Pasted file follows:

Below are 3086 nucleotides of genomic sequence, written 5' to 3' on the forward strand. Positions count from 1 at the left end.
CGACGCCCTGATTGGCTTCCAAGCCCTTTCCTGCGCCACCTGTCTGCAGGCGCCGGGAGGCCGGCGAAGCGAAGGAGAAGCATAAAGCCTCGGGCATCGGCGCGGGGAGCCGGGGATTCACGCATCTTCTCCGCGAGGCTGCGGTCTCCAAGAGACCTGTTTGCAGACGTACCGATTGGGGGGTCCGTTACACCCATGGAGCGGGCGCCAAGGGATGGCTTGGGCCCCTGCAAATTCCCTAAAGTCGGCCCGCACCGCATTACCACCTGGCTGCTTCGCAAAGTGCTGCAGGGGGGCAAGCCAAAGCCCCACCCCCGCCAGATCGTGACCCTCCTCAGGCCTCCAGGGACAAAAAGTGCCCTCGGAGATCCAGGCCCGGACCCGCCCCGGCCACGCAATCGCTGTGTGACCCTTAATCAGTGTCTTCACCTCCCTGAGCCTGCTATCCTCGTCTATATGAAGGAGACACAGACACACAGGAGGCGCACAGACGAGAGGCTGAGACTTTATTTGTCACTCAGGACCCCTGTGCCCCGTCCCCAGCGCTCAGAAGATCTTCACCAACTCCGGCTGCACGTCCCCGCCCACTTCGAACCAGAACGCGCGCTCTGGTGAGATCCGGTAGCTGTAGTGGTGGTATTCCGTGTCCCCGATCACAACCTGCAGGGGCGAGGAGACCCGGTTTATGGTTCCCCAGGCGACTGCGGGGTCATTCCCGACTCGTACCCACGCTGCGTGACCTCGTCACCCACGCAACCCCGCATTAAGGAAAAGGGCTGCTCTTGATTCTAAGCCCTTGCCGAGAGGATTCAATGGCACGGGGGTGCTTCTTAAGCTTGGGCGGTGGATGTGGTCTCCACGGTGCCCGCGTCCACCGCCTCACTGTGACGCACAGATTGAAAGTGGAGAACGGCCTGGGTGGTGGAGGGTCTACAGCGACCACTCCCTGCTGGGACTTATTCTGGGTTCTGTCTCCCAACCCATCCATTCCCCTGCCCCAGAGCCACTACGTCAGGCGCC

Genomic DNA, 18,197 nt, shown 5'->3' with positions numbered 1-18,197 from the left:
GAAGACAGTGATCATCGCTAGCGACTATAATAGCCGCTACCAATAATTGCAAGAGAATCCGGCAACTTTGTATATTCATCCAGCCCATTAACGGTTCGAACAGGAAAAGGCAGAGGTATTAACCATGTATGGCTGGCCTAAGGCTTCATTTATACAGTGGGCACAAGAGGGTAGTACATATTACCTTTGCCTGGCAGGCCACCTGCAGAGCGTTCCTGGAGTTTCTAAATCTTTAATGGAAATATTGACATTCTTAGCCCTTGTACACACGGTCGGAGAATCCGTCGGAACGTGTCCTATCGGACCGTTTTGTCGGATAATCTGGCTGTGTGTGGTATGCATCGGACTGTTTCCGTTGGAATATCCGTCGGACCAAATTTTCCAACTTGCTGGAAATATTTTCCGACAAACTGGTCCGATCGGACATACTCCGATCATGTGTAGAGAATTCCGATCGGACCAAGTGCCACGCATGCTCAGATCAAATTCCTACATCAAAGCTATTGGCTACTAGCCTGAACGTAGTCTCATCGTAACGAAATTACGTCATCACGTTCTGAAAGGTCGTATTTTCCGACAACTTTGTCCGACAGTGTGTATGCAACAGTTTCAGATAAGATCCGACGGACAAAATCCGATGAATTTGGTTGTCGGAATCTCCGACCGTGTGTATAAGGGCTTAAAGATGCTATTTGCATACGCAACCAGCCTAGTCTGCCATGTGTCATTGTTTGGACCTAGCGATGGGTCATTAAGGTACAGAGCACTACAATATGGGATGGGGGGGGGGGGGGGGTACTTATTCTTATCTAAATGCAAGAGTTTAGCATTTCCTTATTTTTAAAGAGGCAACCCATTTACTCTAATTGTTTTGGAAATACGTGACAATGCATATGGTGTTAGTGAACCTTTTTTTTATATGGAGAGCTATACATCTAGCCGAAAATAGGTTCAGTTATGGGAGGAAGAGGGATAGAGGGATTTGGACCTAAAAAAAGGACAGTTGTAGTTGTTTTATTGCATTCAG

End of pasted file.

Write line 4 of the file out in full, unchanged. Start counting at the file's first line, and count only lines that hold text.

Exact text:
GAAGACAGTGATCATCGCTAGCGACTATAATAGCCGCTACCAATAATTGCAAGAGAATCCGGCAACTTTGTATATTCATCCAGCCCATTAACGGTTCGAACAGGAAAAGGCAGAGGTATTAACCATGTATGGCTGGCCTAAGGCTTCATTTATACAGTGGGCACAAGAGGGTAGTACATATTACCTTTGCCTGGCAGGCCACCTGCAGAGCGTTCCTGGAGTTTCTAAATCTTTAATGGAAATATTGACATTCTTAGCCCTTGTACACACGGTCGGAGAATCCGTCGGAACGTGTCCTATCGGACCGTTTTGTCGGATAATCTGGCTGTGTGTGGTATGCATCGGACTGTTTCCGTTGGAATATCCGTCGGACCAAATTTTCCAACTTGCTGGAAATATTTTCCGACAAACTGGTCCGATCGGACATACTCCGATCATGTGTAGAGAATTCCGATCGGACCAAGTGCCACGCATGCTCAGATCAAATTCCTACATCAAAGCTATTGGCTACTAGCCTGAACGTAGTCTCATCGTAACGAAATTACGTCATCACGTTCTGAAAGGTCGTATTTTCCGACAACTTTGTCCGACAGTGTGTATGCAACAGTTTCAGATAAGATCCGACGGACAAAATCCGATGAATTTGGTTGTCGGAATCTCCGACCGTGTGTATAAGGGCTTAAAGATGCTATTTGCATACGCAACCAGCCTAGTCTGCCATGTGTCATTGTTTGGACCTAGCGATGGGTCATTAAGGTACAGAGCACTACAATATGGGATGGGGGGGGGGGGGGGGTACTTATTCTTATCTAAATGCAAGAGTTTAGCATTTCCTTATTTTTAAAGAGGCAACCCATTTACTCTAATTGTTTTGGAAATACGTGACAATGCATATGGTGTTAGTGAACCTTTTTTTTATATGGAGAGCTATACATCTAGCCGAAAATAGGTTCAGTTATGGGAGGAAGAGGGATAGAGGGATTTGGACCTAAAAAAAGGACAGTTGTAGTTGTTTTATTGCATTCAG